Never Forget!!!

Why do we say that?

One of the reasons is that this was a cowardly attack on US soil against innocent civilians…

Cover of book - 'Pentagon9/11.'

I lost three friends in the Pentagon Navy Ops Center. Captain Larry Getzfred, AW1 Joe Pycoir, and Jack Punches (Capt, Ret)

I will go to my grave remembering 9/11 and the impact it had on me personally. For a detailed look at what happened at the Pentagon that day, go HERE.

Firefighters and military personnel unfurl the flag from the Pentagon roof during President Bush's visit on 12 September 2001.


Comments

Never Forget!!! — 22 Comments

  1. I will not forget, but I worry too many have become complacent yet again, thinking such violence can’t happen here. Pray for our country and our way of freedom and liberty.

  2. I have a chunk of the Pentagon, blasted out on 9/11/01, on my desk. Visitors hold it with awe and reverence. To the best people, it’s almost like a holy icon.

    It sits next to my chunk of The Wall. I don’t let people hold that anymore, because the concrete is much too crumbly.

  3. Never Forget.

    Never forgive.

    Never surrender, not to the cowardly terrorists, nor their enablers and apologists and fellow travelers.

  4. I shall Never Forget. On this day 343 Firefighters died in the Line of Duty. Take a moment to honor their Courage, Dedication, Service and Sacrifice.

    Along with 72 Police, 55 Military, and more than 2,000 civilians.

    Every single life matters.

    Dave – just one of your local firefighters among the more than a million that serve every day.

  5. The slow death toll from that day continues, from those whose bodies were damaged by working on The Pile or on the Pentagon, or those damaged by working at one of the debris sorting sites. And from those damaged mentally by that day (suicides amongst surviving first responders is very much a thing, along with suicides amongst those who lost so much that day.)

    I will never forget.

    And I will never forget the last occupant of the White House stabbing us in the back and bringing the terrorists here.

    Or Clinton (both) and Gore’s role in not stopping and openly aiding those people.

    And Congress turning it’s back against the nation and it’s people and playing partisan politics over the blood-covered fields.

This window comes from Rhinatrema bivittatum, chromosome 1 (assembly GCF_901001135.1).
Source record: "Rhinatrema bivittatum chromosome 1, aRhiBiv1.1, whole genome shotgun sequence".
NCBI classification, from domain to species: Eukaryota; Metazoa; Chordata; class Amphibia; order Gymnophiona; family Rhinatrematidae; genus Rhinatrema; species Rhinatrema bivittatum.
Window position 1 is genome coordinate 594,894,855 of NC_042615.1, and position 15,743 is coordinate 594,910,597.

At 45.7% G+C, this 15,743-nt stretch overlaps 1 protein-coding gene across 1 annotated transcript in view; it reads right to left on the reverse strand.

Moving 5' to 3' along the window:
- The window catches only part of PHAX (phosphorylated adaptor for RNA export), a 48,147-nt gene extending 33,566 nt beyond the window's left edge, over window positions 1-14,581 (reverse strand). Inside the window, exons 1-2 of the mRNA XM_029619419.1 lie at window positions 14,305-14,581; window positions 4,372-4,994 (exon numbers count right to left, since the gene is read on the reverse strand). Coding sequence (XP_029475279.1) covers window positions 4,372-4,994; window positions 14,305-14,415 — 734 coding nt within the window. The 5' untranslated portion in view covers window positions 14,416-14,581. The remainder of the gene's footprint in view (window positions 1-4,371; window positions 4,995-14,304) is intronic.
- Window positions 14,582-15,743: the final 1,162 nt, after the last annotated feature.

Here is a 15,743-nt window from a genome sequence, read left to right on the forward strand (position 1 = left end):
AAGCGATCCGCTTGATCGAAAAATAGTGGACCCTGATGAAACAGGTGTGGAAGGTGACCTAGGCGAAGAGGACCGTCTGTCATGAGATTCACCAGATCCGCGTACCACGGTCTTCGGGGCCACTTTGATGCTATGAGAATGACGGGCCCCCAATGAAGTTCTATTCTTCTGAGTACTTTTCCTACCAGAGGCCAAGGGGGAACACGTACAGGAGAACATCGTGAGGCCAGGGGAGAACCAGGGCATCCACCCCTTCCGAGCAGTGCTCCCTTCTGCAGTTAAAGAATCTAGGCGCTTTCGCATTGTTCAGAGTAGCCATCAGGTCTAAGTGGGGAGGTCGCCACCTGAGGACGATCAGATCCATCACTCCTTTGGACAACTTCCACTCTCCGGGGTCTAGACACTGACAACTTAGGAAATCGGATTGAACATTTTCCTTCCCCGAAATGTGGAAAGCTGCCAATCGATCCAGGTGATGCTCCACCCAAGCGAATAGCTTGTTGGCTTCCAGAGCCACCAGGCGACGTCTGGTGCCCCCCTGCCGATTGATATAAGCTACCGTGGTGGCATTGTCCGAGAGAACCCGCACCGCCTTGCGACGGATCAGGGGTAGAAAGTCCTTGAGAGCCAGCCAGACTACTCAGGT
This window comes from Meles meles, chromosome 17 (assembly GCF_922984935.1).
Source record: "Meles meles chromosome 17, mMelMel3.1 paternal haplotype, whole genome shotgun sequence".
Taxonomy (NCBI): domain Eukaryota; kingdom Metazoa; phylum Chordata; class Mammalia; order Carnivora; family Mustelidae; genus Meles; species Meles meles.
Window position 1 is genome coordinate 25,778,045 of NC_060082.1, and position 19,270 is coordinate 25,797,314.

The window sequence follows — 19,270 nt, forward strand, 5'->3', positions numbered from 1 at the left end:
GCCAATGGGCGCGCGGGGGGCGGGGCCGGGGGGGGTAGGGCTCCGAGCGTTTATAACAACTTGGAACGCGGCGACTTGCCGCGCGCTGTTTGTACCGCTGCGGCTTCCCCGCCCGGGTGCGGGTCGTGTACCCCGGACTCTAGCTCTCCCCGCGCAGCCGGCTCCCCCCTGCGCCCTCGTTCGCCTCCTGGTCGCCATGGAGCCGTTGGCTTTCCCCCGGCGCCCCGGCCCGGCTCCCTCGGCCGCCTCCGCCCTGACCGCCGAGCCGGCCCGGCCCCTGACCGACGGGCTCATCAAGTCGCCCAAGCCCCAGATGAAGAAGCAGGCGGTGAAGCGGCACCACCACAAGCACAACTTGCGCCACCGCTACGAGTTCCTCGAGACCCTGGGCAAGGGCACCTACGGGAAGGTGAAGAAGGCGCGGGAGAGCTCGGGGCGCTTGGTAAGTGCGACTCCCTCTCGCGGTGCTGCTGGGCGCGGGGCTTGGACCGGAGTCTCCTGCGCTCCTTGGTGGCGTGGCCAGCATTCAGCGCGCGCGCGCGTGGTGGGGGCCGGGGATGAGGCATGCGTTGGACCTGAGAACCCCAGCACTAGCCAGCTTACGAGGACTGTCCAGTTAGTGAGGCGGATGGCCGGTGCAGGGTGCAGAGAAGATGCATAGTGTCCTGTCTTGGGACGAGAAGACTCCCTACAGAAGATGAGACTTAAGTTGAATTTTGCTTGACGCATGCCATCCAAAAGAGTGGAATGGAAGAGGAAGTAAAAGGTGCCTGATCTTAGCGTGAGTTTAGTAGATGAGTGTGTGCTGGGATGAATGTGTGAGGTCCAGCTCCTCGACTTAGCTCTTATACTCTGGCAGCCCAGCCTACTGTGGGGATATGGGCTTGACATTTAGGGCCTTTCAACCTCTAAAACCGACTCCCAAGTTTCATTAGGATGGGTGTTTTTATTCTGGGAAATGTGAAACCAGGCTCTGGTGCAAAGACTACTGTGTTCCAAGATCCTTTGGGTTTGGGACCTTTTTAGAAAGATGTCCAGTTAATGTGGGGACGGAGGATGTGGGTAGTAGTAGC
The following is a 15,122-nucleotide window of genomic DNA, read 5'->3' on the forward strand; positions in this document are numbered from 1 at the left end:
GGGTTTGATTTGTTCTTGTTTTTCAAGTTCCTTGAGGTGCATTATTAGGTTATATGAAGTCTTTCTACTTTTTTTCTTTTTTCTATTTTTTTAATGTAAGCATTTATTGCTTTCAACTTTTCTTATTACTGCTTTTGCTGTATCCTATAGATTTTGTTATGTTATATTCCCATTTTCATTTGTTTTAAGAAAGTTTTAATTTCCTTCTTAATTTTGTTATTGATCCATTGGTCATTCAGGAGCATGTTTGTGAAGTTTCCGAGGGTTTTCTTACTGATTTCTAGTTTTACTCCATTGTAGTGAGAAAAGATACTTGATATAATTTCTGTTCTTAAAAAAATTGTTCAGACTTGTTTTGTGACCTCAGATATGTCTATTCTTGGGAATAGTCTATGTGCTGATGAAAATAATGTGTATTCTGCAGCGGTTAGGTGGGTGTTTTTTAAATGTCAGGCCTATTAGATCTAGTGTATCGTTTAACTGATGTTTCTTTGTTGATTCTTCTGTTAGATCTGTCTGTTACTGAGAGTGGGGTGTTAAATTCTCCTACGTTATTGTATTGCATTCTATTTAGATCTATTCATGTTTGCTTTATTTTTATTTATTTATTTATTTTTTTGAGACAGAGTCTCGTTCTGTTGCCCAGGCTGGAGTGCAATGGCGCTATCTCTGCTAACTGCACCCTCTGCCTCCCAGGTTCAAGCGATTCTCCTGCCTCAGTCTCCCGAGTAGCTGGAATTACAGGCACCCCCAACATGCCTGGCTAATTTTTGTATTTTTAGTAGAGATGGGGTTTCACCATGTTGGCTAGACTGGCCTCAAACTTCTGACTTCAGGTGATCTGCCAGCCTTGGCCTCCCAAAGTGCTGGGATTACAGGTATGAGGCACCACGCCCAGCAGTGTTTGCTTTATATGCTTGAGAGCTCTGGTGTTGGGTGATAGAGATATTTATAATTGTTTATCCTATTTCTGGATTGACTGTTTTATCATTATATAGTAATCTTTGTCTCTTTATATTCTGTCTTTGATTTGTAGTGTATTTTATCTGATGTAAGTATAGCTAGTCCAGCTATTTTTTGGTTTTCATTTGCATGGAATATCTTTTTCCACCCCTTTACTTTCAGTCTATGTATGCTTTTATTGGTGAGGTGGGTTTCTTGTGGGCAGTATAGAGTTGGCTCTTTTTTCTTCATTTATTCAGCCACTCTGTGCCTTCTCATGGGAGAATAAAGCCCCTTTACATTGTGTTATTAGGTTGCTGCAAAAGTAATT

• I watch raw footage on Youtube to remember the day. And one of the clips I saw today, someone commented “we have no idea what we’re breathing”. Whoever it was knew that the air full of dust and God-knows-what might take additional lives: a prophetic statement in the height of tragedy. The death toll grows with each passing year.

      I remember the day. the feelings. the kindness of others. the boy waving a giant American flag on the corner. As much as that day was horrible, I miss how united we felt after the fact.

      • One guy I knew who worked the pile said, “We had no idea who we’re breathing.” I went to correct him and stopped cold with the realization of what he just said.

        Last I heard he had ‘miner’s lung.’ Fighting the good fight, but…

        So many names should be added, in a ring around and facing those who are memorialized.

        A dark September Day to add to the lists of other dark September Days.

  6. I pointed out to my students that this is the first year that none of the Seniors were alive on that day. Perhaps only as infants, but alive. Now . . . all too young.

    I know very well where I was, and will always remember. They didn’t exist yet. It was an odd sensation when I realized that.

    • Thank you for continuing to teach them about this! The lessons of the past NEED to continue to be taught.

  7. Never forget. Never forgive.

    3 of my high school class died in OEF/OIF, out of I don’t know how many that joined after that day.

    19 years later I’m not sure what the point was, but killing Muslim fundys seems like it’s always worth while.

  8. Never forget. Seems all our millionaire athletes have but then again, maybe they’re concussed as well as being ferociously wealthy communists.

  9. I spent that day trying to track down friends and my brother (A FDNY member). Fortunately for my brother, he had retired a few weeks earlier, or there was a good chance he would have been there. He was loaned out to the fire house (the one that lost all of its members) fairly often (he was a pump operator, among other things). He knew almost every firefighter that died that day. I knew some of them too.

    Several of my friends worked in the area, they either got out okay, or weren’t in work that day. I still have the pictures of the second plane hitting and a bunch of other stuff that one friend sent me.

    There were also people I used to know (but not by name) who worked in those buildings. A company I worked for had installed a bunch of equipment in there during the 90’s and I was in there several times testing it and dealing with the customer.

    Interesting story: Another friend of mine worked for one of the financial companies there, but he -refused- to work in the building because he knew there would be another attack on it (remember this was the second 9/11 attack on the WTC).
    So they allowed him to work from home as long as he came in once a month. He lost his job after 9/11 (because the company was destroyed) and a lot of co-workers died that day as well, but he didn’t lose his own life.
    You’d have thought that a guy who they -absolutely- had to have working for them, who they relied on for the daily operations of their corporation, because he’s a genius, -telling- them that they were going to be hit again, would have convinced them to move their offices.
    I sometimes wonder if any of the survivors from that company wish that they’d listened to him.

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